Following market studies on the use of kitchens and bathrooms, Hettich has now taken a look inside 100 bedrooms to examine the demands on bedroom furniture. If you manufacture bedroom furniture, read on.

Recent Hettich market studies on the use of kitchens and bathrooms found that sliding doors were the preferred option for all furniture; from wardrobes, office cupboards and sideboards to living-room cabinets and kitchen wall units. Hettich has now taken a look inside 100 bedrooms.

The bedroom is a space people spend much of their time in at home, even if they are mostly asleep. Apart from the kitchen, it is also the room that needs the most storage space. All the more important, then, for people to feel absolutely at ease in this room, and furniture fittings can help to make sure they do, as the answers from the respondents show.

A total of 102 consumers took part in the survey, 65 of them from Germany, the remainder from Italy, France, Sweden and India. Most of those questioned were aged between 20 and 50. The average bedroom measures 17 m² and is mostly furnished with a free standing wardrobe, a chest of drawers, a bed with slatted mattress base and two bedside tables. The average age of the furniture viewed was nine years. Some 50 per cent of the respondents had already moved home with their current furniture. Dismantling and reassembling it caused them hardly any problems.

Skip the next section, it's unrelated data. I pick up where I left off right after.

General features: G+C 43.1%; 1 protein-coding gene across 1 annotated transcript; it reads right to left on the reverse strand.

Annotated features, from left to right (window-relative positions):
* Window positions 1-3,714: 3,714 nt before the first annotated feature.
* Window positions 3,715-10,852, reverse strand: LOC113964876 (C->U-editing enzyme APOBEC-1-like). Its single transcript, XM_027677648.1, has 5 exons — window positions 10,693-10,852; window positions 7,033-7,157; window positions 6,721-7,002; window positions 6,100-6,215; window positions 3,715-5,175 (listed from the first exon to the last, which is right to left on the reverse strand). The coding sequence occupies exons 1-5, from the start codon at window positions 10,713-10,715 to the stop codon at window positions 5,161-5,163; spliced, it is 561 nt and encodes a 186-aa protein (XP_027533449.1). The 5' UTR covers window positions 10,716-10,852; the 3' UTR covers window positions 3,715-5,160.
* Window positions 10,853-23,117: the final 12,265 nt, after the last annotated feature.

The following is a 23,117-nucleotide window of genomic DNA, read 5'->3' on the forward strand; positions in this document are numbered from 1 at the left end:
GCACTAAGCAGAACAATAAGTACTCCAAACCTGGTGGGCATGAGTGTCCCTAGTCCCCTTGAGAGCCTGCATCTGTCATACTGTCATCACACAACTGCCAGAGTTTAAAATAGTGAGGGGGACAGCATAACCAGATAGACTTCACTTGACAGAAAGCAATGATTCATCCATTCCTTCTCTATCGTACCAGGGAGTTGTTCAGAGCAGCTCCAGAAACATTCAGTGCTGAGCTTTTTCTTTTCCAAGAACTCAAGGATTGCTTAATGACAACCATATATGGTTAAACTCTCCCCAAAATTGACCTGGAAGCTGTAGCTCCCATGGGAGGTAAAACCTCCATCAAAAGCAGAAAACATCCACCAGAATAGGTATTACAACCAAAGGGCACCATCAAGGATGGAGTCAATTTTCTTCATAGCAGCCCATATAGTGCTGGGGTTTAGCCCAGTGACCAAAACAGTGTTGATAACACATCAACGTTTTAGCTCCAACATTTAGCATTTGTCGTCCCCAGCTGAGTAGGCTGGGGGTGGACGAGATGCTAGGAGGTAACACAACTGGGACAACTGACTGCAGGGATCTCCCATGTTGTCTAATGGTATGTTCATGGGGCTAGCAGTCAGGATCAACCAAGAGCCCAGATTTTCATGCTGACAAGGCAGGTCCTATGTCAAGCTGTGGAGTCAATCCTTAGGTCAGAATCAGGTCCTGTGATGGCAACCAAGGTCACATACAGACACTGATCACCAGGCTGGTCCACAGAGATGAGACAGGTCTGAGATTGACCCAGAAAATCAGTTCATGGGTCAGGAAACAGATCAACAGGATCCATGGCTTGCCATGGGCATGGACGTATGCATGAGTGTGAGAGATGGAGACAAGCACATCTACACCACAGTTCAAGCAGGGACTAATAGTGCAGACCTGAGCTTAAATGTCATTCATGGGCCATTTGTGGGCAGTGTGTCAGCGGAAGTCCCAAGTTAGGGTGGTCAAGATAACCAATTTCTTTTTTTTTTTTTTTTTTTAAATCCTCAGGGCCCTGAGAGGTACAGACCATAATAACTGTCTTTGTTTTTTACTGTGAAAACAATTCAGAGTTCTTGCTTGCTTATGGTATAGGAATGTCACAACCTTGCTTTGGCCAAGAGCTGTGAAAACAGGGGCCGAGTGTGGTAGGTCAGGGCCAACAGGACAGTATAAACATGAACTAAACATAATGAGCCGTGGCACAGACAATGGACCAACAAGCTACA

Traditionally, wardrobes and chests of drawers are used for keeping clothes, underwear, socks, bed linen and towels in. But shoes, jewellery, cosmetics and even music instruments, sports equipment and office materials are stored in them too. This means that bedroom furniture needs to meet a wide range of needs. Often, neither wardrobes nor chests of drawers are fitted with any interior organisation system. This is where there is clear potential for enhancing user friendliness.

Beds too need to meet various demands: for instance, people read, watch television, have breakfast and learn in them. For activities like these, being able to adjust the bed makes perfect sense. That is why an adjustable bed comes high up on the wish list for the respondents’ dream bedroom.

Those interviewed are altogether satisfied with their present bedroom; only 24 per cent said they were unhappy with it. Lacking storage space was the main reason they gave for being dissatisfied.